The handle for this sword is a very simple design. The grip is a piece of one inch pvc pipe. The ends are turned mdf. On the bottom piece of mdf I added a piece of urethane that I cast in my paint tray. All of these pieces are glued together with a two part epoxy adhesive.
Just a little bit of work was necessary to make this look like one uniform piece. Spot filler to hide the joints.
Primed with my favorite primer, Krylon ruddy brown. Ready for wet sanding.
Since this is a two part mold, I needed taller walls than what the blinds could provide. I used cardboard to make the walls. This was a test to see how low budget I could go with a mold box. I also decided to try registration keys facing both directions.
When making a replica in this way, one side to be mirrored, there is a bit of worry at this point. Nothing is laser cut and everything is done by hand. Will it all match up properly?
I had to do a few castings to figure out how to get the most accurate pieces, and overall they line up pretty well. Of course there is the inevitable joining seam line. Once the pieces were adhered together ( using two part epoxie ), I filled all the seam gaps with milliput.
Once the milliput was cured I smoothed everything out with spot filler.
The piece was primed to check for accuracy in the seam and to prepare for paint.
I drilled a hole about 3/4 of the way down into the handle. A piece of rebar was put into that hole and joined to the handle with urethane. Another hole is drilled into the blade. The other end of this rebar will be mounted into the blade with more urethane. This is how the handle will be secured to the sword and have full support.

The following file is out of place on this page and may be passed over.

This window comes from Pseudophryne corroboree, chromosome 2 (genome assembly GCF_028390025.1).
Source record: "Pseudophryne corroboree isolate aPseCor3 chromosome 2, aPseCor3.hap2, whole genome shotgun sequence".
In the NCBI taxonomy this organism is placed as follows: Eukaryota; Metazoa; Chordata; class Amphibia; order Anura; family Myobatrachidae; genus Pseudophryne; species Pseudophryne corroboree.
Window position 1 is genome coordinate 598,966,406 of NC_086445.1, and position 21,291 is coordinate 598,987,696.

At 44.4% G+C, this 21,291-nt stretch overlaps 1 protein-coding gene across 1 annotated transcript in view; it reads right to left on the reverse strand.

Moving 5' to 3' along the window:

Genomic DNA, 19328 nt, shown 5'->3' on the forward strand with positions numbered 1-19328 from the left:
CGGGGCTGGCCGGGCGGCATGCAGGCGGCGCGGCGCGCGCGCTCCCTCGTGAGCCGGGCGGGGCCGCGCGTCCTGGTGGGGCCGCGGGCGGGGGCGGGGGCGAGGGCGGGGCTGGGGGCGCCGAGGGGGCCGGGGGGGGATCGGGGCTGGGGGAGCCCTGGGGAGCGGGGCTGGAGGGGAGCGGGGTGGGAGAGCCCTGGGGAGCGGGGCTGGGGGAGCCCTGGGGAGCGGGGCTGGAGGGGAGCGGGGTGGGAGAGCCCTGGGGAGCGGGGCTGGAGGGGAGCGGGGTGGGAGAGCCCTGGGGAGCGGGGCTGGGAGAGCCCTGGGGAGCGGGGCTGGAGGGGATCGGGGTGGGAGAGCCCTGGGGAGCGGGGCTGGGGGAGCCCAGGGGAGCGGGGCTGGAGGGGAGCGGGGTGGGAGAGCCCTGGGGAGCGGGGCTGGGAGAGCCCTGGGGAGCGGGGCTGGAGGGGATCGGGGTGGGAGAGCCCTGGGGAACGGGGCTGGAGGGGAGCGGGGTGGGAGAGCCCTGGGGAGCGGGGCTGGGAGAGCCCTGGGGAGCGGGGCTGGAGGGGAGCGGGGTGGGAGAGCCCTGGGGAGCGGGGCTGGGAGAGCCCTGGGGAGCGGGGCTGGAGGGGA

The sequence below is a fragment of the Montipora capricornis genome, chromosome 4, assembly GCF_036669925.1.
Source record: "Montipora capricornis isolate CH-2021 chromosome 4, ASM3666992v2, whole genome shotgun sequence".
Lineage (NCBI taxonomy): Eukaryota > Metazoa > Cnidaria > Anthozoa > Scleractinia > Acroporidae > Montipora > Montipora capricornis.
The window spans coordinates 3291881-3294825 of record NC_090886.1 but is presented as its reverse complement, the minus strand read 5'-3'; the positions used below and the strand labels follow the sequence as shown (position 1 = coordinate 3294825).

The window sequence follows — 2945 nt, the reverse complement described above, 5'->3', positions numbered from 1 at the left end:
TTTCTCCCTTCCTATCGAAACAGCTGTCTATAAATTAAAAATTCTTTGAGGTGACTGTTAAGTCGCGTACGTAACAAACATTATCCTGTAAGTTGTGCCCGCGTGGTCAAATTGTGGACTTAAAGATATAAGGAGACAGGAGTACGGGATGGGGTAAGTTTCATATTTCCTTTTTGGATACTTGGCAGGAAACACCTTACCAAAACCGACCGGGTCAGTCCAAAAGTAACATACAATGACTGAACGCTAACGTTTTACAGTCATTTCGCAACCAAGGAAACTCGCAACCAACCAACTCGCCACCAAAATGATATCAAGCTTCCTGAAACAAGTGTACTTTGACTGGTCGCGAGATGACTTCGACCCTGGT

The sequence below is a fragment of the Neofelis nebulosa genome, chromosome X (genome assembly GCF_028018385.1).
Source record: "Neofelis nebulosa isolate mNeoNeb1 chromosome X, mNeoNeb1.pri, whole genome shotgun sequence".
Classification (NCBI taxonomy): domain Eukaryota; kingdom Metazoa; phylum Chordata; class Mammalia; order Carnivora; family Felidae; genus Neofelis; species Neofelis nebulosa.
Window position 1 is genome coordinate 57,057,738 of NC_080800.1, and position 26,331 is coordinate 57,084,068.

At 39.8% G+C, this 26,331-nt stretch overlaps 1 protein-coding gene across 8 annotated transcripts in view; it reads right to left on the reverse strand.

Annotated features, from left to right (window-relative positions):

Base coat of purple.
The black markings were made using a technique I use for rust spots. I paint the spots globing more paint in some spots than others and let the paint get a skin. Next I dab water onto the paint and let it set shortly. With a wet brush or small sponge, I remove all the loose paint. If too much comes off, I go over it again.
I didn't document the handle texturing with photos. I primed and applied several layers of paint onto a medium grit sandpaper. The sizing was figured up and cut out of the paper. I super glued the paper to the handle. I added super glue to the seam to make sure it wouldn't peel apart.
After making several replicas of the Power sword in He-Man, She-Ra, and Skeletor versions, I came to the realization that I needed to make the blade of this sword using a two part mold. Casting each side of the blade, then gluing it together, and then painstakingly hiding the joint line was taking far too much time to be productive. I have since made myself a two part mold of a full blade I put together. Now when I cast it, it's one full piece. I still have to touch up the seam line, but now I don't have near the amount of work that I was doing to get these ready for paint.
Enjoy the step-by-step process of how my replicas